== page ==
Dialogue Signal Processing for Film Tutorial

Learn how to use signal processing chains and plug-ins as tools for a consistent and clean dialogue edit.

Sound artist Matt Yocum (Pet Sematary, The Cloverfield Paradox) joins us for an exclusive followup to his dialogue mixing tutorial – this time focusing on the signal processing chain, plug-in layout, and noise reduction techniques. Matt demonstrates his workflow on a clip from How to Deter a Robber, using tools like iZotope RX, Waves WNS, and more.

It is important to note, however, that there are dozens of different processes and workflows, and you do not have to use the same exact plug-ins as the ones utilized in this tutorial to accomplish the same result. It is far more important to understand how the plug-ins work, and why, in order to apply them in your own editing work. 


  • 00:00 - Intro
  • 11:26 - Plug-in Processing Chain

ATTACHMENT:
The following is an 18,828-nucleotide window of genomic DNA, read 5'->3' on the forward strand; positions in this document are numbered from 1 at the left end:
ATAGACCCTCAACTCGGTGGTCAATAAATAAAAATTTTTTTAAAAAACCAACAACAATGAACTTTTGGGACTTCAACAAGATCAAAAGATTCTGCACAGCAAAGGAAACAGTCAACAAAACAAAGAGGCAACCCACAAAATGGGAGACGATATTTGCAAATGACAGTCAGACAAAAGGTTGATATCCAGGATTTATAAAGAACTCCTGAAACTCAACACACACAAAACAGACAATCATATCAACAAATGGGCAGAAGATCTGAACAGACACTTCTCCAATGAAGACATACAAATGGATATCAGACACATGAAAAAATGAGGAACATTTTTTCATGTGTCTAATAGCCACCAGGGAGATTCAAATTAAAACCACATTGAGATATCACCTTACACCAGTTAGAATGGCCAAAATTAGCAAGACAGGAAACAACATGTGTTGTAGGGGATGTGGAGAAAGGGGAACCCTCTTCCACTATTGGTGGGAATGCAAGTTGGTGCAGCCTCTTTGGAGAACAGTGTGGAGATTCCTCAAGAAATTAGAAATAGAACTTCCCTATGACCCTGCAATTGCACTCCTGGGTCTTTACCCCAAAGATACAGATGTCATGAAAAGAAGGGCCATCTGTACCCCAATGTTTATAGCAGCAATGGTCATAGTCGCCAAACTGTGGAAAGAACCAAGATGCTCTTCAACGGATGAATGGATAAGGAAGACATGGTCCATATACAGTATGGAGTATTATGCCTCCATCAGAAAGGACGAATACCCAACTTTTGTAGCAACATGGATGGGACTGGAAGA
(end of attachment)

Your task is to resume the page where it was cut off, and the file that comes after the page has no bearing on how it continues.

• 12:48 - WNS Noise Suppression
  • 20:11 - EQ
  • 28:05 - Soothe2 
  • 30:55 - De-Ess
  • 32:20 - Compressing
  • 35:10 - Final Thoughts

Tips to Keep in Mind:

As you listen to your dialogue for the first time, keep an ear out for extra hiss, movement, and noise. Remember to never over-sanitize or over-extract the noise from your dialogue. Some of that movement and background noise helps make your film feel alive with warmth and the naturally occurring nuance of the performance. Therefore a rule of thumb; not all noise is your enemy!

It's good practice is to have the same plug-in inserts, in the same order, on each dialogue track. This way you can edit and move clips around tracks freely without the worry of losing any previous automation. 

Closing Thoughts:

Dialogue is the most integral part of a film's soundtrack so it is imperative to achieve clarity and consistency throughout. This can be achieved through using noise reduction, compression, and EQ plug-ins, but it is more important to understand how these plug-ins work in order to utilize them efficiently within your signal processing chain. And as always, listen back to your work with fresh ears.


Matt Yocum is a freelance sound designer based out of Los Angeles.

Follow Matt:
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